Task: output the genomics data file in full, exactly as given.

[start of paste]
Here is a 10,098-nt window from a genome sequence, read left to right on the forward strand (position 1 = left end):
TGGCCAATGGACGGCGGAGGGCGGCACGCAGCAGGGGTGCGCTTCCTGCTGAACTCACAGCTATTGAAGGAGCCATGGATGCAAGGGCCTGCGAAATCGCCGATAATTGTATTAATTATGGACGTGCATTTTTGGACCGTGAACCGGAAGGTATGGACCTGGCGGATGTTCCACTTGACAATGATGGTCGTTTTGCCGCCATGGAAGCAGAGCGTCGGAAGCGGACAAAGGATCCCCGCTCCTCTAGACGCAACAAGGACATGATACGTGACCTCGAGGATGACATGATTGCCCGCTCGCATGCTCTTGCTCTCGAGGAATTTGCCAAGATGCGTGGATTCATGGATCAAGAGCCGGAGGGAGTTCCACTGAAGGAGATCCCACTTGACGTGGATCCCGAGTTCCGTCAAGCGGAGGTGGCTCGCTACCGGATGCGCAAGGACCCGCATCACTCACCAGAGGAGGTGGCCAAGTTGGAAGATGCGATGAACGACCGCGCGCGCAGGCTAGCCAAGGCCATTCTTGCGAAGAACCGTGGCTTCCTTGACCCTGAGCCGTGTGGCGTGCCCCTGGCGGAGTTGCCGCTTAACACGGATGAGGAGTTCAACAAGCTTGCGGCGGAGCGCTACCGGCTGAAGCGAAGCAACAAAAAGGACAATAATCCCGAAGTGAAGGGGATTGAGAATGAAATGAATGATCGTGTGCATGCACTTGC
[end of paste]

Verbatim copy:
Here is a 10,098-nt window from a genome sequence, read left to right on the forward strand (position 1 = left end):
TGGCCAATGGACGGCGGAGGGCGGCACGCAGCAGGGGTGCGCTTCCTGCTGAACTCACAGCTATTGAAGGAGCCATGGATGCAAGGGCCTGCGAAATCGCCGATAATTGTATTAATTATGGACGTGCATTTTTGGACCGTGAACCGGAAGGTATGGACCTGGCGGATGTTCCACTTGACAATGATGGTCGTTTTGCCGCCATGGAAGCAGAGCGTCGGAAGCGGACAAAGGATCCCCGCTCCTCTAGACGCAACAAGGACATGATACGTGACCTCGAGGATGACATGATTGCCCGCTCGCATGCTCTTGCTCTCGAGGAATTTGCCAAGATGCGTGGATTCATGGATCAAGAGCCGGAGGGAGTTCCACTGAAGGAGATCCCACTTGACGTGGATCCCGAGTTCCGTCAAGCGGAGGTGGCTCGCTACCGGATGCGCAAGGACCCGCATCACTCACCAGAGGAGGTGGCCAAGTTGGAAGATGCGATGAACGACCGCGCGCGCAGGCTAGCCAAGGCCATTCTTGCGAAGAACCGTGGCTTCCTTGACCCTGAGCCGTGTGGCGTGCCCCTGGCGGAGTTGCCGCTTAACACGGATGAGGAGTTCAACAAGCTTGCGGCGGAGCGCTACCGGCTGAAGCGAAGCAACAAAAAGGACAATAATCCCGAAGTGAAGGGGATTGAGAATGAAATGAATGATCGTGTGCATGCACTTGC